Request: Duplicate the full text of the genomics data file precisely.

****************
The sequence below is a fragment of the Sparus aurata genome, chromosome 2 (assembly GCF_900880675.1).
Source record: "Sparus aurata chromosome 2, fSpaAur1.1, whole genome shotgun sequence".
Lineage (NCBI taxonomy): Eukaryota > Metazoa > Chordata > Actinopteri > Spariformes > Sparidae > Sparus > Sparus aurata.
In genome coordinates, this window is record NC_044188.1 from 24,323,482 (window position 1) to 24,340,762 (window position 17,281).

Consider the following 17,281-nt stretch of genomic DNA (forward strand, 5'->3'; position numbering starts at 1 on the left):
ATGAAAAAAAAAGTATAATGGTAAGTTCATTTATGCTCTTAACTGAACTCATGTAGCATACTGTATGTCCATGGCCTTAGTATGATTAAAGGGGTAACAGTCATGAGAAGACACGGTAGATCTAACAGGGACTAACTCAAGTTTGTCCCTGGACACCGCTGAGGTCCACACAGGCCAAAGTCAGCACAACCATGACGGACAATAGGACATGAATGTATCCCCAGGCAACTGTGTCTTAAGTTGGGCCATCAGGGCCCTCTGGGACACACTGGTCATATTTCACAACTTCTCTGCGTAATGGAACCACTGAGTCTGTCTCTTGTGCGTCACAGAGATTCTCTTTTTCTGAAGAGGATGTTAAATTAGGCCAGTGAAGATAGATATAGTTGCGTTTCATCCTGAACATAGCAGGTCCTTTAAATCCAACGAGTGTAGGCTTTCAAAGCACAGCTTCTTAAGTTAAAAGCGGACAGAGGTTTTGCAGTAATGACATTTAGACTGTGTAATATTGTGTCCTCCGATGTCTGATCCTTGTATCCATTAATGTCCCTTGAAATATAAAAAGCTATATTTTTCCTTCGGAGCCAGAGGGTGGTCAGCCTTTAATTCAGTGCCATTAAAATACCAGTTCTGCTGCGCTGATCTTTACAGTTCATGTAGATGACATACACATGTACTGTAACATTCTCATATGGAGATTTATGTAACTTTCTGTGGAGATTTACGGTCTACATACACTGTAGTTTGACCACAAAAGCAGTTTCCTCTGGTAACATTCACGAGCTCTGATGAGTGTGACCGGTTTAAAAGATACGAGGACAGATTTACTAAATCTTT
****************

The sequence below is a fragment of the Sparus aurata genome, chromosome 2 (assembly GCF_900880675.1).
Source record: "Sparus aurata chromosome 2, fSpaAur1.1, whole genome shotgun sequence".
Lineage (NCBI taxonomy): Eukaryota > Metazoa > Chordata > Actinopteri > Spariformes > Sparidae > Sparus > Sparus aurata.
In genome coordinates, this window is record NC_044188.1 from 24,323,482 (window position 1) to 24,340,762 (window position 17,281).

Consider the following 17,281-nt stretch of genomic DNA (forward strand, 5'->3'; position numbering starts at 1 on the left):
ATGAAAAAAAAAGTATAATGGTAAGTTCATTTATGCTCTTAACTGAACTCATGTAGCATACTGTATGTCCATGGCCTTAGTATGATTAAAGGGGTAACAGTCATGAGAAGACACGGTAGATCTAACAGGGACTAACTCAAGTTTGTCCCTGGACACCGCTGAGGTCCACACAGGCCAAAGTCAGCACAACCATGACGGACAATAGGACATGAATGTATCCCCAGGCAACTGTGTCTTAAGTTGGGCCATCAGGGCCCTCTGGGACACACTGGTCATATTTCACAACTTCTCTGCGTAATGGAACCACTGAGTCTGTCTCTTGTGCGTCACAGAGATTCTCTTTTTCTGAAGAGGATGTTAAATTAGGCCAGTGAAGATAGATATAGTTGCGTTTCATCCTGAACATAGCAGGTCCTTTAAATCCAACGAGTGTAGGCTTTCAAAGCACAGCTTCTTAAGTTAAAAGCGGACAGAGGTTTTGCAGTAATGACATTTAGACTGTGTAATATTGTGTCCTCCGATGTCTGATCCTTGTATCCATTAATGTCCCTTGAAATATAAAAAGCTATATTTTTCCTTCGGAGCCAGAGGGTGGTCAGCCTTTAATTCAGTGCCATTAAAATACCAGTTCTGCTGCGCTGATCTTTACAGTTCATGTAGATGACATACACATGTACTGTAACATTCTCATATGGAGATTTATGTAACTTTCTGTGGAGATTTACGGTCTACATACACTGTAGTTTGACCACAAAAGCAGTTTCCTCTGGTAACATTCACGAGCTCTGATGAGTGTGACCGGTTTAAAAGATACGAGGACAGATTTACTAAATCTTT